To the editor

The study by Diamandis et al.1 in your May issue reported the results of the screening of molecules that affect neurotransmission pathways in a neural stem cell model; many of these molecules had potent effects on neural stem cell proliferation. The discovery of multipotent neural stem cells within the brain has generated interest in finding ways to control their proliferation for therapeutic use. Significantly, the authors showed that neural stem cell proliferation is changed by neuromodulatory agents, suggesting that neural stem cell proliferation could be influenced, in patients, by existing clinically prescribed neuroactive drugs. This scenario opens exciting new possibilities for the treatment of neurodegenerative diseases. In particular, the finding that acetylcholine-receptor antagonists have an antiproliferative effect on neural stem cells has important implications for the understanding and treatment of Alzheimer's disease.

The brains of patients with Alzheimer's disease have reduced levels of acetylcholine2. The most successful treatment for the disease is the use of acetylcholinesterase inhibitors such as galantamine and donepezil, which effectively increase the levels of acetylcholine3. Critically, as well as reducing the symptoms of Alzheimer's disease, there is clear evidence that acetylcholinesterase inhibitors have an additional neuroprotective activity. Studies have shown that these drugs have disease-modifying, rather than purely symptomatic, effects4,5. Recent work has also shown that patients treated with these drugs accumulate lower levels of β-amyloid within their brains6.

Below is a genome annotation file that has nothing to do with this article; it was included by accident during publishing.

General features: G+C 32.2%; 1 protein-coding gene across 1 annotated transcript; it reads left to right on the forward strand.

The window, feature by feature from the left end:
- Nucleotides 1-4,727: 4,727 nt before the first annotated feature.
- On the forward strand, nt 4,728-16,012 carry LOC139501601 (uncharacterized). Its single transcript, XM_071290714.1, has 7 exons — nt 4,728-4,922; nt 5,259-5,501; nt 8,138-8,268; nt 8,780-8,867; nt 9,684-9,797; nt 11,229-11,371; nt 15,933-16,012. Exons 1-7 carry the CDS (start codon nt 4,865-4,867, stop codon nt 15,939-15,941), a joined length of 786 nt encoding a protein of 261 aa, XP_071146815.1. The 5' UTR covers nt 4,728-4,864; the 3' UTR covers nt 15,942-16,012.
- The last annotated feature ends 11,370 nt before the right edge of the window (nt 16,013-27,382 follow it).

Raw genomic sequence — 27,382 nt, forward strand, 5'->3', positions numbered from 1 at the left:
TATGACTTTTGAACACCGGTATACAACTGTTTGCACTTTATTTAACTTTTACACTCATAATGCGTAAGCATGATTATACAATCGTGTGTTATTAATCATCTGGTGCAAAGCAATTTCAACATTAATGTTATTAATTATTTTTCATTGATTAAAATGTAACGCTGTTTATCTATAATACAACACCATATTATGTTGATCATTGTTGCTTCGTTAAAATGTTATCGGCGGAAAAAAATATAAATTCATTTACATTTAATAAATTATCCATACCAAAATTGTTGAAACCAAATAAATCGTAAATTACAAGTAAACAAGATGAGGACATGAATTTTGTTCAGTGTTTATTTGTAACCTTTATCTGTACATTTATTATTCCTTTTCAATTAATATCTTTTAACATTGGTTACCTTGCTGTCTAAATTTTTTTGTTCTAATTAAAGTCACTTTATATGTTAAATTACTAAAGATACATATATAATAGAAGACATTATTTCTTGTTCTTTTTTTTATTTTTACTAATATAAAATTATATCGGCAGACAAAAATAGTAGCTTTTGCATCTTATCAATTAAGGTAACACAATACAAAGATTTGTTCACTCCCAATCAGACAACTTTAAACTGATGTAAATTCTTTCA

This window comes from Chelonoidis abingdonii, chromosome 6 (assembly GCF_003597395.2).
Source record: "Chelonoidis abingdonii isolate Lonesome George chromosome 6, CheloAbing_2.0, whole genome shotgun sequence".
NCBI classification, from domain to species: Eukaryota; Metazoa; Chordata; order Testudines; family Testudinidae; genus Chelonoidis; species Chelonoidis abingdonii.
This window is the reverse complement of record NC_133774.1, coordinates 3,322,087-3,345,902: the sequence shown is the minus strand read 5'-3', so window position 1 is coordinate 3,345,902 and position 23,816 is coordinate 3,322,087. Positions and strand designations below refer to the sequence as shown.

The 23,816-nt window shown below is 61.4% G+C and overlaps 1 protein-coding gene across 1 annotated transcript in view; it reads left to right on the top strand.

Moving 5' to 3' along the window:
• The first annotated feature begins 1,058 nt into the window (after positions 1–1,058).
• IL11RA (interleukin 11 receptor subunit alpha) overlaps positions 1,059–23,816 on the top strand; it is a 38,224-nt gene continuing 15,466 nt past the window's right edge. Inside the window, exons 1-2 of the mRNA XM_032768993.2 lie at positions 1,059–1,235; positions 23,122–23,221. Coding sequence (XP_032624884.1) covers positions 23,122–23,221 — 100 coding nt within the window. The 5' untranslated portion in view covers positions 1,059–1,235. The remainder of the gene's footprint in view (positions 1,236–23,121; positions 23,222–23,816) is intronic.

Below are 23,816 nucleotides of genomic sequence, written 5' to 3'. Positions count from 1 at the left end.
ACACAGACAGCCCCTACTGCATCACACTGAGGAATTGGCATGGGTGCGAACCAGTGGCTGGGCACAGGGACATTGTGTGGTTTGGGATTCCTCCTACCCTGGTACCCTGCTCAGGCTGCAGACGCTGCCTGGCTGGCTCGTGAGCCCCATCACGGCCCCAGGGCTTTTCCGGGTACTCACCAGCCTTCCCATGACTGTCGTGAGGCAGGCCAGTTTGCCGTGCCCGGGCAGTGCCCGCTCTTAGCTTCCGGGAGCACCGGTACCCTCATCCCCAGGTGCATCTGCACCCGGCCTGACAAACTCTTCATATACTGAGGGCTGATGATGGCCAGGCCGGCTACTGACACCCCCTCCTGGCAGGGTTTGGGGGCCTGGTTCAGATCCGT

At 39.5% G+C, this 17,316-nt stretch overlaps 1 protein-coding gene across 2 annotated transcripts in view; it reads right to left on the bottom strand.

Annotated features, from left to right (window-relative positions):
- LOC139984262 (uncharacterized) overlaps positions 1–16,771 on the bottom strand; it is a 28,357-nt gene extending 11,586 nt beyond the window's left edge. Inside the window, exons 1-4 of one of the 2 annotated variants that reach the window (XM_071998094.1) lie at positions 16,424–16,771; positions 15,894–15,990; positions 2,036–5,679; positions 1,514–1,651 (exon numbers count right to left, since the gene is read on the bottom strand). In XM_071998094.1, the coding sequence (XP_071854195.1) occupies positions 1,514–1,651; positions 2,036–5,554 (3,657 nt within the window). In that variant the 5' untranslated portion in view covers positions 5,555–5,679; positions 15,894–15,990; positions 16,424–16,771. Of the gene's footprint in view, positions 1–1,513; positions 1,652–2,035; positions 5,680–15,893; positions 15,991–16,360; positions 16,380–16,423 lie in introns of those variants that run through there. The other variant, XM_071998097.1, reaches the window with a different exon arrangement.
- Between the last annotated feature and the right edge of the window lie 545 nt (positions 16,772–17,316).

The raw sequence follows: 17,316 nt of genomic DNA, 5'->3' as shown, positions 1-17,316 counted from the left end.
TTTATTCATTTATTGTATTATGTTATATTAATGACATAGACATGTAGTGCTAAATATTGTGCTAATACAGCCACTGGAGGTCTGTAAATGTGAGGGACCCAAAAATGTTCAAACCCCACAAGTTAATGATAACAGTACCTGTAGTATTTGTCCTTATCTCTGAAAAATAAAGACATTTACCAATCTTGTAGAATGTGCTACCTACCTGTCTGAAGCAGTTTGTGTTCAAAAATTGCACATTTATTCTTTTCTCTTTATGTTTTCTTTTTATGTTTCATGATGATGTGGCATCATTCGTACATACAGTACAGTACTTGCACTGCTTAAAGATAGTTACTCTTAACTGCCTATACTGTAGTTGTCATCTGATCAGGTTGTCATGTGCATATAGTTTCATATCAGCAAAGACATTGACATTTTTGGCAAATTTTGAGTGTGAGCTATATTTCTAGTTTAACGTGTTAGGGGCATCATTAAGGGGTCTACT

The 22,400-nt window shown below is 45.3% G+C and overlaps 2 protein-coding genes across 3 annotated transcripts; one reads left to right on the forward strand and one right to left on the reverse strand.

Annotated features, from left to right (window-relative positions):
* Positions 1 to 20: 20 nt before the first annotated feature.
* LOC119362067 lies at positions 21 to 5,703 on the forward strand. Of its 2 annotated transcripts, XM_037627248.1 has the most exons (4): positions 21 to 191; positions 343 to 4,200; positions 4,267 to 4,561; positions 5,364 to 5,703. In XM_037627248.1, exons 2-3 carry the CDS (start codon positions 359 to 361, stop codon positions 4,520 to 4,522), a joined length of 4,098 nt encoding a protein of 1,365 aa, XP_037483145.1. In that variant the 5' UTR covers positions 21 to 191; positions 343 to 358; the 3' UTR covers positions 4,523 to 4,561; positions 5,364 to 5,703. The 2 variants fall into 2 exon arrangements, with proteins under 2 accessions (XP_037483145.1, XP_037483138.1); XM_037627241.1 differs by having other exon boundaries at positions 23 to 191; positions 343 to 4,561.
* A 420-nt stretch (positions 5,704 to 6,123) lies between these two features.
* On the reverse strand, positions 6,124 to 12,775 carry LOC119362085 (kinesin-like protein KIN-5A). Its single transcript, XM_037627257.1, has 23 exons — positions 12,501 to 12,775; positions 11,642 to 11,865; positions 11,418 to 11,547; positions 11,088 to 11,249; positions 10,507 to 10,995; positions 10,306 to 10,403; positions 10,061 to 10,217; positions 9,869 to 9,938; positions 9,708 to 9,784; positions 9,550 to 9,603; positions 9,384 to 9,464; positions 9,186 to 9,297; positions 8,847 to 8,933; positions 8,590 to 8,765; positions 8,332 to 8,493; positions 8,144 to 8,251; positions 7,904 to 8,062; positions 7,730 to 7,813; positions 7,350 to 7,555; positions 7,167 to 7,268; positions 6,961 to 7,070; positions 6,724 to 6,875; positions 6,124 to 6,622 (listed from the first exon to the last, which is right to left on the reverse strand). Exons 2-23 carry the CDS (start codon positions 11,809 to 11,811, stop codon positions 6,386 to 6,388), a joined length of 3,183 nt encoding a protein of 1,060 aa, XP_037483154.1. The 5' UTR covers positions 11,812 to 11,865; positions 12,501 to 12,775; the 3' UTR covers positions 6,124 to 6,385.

The use of acetylcholinesterase inhibitors in Alzheimer's disease can be considered analogous to the use of acetylcholine-receptor antagonists in the authors'1 neural stem cell model, which, they showed, results in decreased proliferation of stem and progenitor cells. This is of great significance because it is now known that neurogenesis occurs in the adult brain and that it can even occur in the brains of patients with Alzheimer's disease7, where it seems probable that it may delay the progression of the disease. The mechanism for the neuroprotective action of acetylcholinesterase inhibitors is not yet understood, but the work by Diamandis et al.1 suggests that the mechanism of action could involve increased acetylcholine levels acting on the acetylcholine receptors of neural stem cells, thus restoring or increasing the proliferative activity of these cells. Increased proliferation of neural stem cells may well mitigate or reduce disease progression.

The paper by Diamandis et al.1 opens a new angle of attack for the understanding and treatment of neurodegenerative diseases such as Alzheimer's disease, something that is desperately needed if we are to overcome this complex and intractable condition.